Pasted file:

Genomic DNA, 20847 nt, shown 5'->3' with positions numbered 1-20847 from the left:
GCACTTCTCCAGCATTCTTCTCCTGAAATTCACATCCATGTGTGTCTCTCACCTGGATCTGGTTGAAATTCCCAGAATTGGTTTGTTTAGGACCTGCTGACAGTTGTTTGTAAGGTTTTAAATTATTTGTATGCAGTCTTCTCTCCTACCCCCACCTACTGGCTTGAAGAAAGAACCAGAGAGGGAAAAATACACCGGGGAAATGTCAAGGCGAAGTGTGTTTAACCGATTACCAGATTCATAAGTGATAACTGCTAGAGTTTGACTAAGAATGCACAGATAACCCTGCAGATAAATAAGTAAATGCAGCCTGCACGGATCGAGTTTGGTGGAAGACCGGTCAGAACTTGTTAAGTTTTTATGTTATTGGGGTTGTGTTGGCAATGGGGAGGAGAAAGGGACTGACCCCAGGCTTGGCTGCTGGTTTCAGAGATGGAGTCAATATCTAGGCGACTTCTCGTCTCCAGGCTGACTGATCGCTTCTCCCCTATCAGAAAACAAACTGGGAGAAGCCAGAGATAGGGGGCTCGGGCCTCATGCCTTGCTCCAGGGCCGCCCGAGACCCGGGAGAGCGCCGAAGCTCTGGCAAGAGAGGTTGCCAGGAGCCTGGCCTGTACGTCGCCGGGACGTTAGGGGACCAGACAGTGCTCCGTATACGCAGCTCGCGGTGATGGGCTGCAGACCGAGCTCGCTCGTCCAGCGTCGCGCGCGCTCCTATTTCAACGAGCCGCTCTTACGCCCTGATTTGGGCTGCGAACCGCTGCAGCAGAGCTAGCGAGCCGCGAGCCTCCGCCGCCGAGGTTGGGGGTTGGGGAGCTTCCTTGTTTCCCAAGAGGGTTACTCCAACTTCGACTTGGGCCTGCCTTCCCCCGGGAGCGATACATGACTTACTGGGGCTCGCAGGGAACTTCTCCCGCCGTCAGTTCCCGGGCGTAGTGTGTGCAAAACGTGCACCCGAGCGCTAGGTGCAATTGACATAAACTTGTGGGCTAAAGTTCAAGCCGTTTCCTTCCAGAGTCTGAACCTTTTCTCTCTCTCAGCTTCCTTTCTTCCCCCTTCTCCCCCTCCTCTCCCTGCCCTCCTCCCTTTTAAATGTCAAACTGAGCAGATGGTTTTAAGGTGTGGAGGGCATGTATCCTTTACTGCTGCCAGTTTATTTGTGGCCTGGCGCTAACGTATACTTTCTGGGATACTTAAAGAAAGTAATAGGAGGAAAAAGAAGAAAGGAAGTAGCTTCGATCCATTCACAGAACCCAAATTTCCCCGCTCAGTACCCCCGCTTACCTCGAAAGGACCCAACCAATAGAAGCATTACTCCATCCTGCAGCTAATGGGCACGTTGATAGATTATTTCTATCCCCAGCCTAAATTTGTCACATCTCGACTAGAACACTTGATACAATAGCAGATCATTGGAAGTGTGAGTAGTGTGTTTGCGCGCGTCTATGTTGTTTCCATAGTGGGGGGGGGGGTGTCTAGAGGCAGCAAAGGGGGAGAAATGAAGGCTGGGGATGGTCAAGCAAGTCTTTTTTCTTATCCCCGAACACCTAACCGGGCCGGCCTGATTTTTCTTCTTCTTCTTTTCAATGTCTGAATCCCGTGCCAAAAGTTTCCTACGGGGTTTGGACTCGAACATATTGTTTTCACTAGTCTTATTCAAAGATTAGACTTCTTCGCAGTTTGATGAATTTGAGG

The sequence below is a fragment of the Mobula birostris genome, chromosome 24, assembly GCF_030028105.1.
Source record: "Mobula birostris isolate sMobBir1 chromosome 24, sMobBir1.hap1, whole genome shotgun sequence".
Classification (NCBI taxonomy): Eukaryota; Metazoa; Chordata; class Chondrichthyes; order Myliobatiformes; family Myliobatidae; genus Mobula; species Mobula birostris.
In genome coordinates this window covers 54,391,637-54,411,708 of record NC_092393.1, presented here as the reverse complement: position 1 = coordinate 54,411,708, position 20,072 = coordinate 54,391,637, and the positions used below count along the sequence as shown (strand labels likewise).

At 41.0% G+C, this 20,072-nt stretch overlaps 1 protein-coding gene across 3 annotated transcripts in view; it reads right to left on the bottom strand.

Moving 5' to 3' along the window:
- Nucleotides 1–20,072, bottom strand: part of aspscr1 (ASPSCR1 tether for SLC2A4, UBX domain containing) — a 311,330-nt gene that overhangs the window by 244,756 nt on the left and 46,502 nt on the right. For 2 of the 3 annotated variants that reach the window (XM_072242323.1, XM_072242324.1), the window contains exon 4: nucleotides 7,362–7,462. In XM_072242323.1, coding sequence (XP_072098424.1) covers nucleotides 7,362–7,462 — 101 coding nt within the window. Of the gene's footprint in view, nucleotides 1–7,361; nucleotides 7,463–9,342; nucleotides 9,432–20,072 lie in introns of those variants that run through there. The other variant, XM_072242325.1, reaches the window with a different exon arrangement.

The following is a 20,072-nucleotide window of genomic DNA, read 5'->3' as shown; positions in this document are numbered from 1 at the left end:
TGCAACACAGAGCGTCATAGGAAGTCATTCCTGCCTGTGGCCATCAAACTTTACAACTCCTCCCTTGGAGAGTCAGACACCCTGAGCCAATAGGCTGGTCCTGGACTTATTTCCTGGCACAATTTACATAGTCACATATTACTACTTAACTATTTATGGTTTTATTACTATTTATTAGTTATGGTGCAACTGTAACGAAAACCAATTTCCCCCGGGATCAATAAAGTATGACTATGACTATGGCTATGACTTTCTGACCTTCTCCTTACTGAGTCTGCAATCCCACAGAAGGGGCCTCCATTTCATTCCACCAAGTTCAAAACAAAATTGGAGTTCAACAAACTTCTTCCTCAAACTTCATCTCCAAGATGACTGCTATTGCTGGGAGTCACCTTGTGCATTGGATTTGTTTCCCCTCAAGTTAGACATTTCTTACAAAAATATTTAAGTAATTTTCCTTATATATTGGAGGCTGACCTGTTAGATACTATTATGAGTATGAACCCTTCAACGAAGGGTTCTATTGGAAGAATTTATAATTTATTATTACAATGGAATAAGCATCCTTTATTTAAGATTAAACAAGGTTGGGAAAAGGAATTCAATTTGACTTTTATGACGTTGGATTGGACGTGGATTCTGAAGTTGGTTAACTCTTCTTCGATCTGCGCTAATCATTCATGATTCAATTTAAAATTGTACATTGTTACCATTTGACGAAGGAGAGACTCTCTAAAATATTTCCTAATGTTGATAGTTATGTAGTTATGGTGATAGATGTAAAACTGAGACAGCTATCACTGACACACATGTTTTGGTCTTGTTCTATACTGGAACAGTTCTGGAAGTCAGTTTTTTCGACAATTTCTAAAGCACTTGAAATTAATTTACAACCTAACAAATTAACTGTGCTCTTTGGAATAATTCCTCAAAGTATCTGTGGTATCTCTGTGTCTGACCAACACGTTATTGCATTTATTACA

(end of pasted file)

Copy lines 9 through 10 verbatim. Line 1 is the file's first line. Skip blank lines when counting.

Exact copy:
- Nucleotides 1–20,072, bottom strand: part of aspscr1 (ASPSCR1 tether for SLC2A4, UBX domain containing) — a 311,330-nt gene that overhangs the window by 244,756 nt on the left and 46,502 nt on the right. For 2 of the 3 annotated variants that reach the window (XM_072242323.1, XM_072242324.1), the window contains exon 4: nucleotides 7,362–7,462. In XM_072242323.1, coding sequence (XP_072098424.1) covers nucleotides 7,362–7,462 — 101 coding nt within the window. Of the gene's footprint in view, nucleotides 1–7,361; nucleotides 7,463–9,342; nucleotides 9,432–20,072 lie in introns of those variants that run through there. The other variant, XM_072242325.1, reaches the window with a different exon arrangement.

The following is a 20,072-nucleotide window of genomic DNA, read 5'->3' as shown; positions in this document are numbered from 1 at the left end: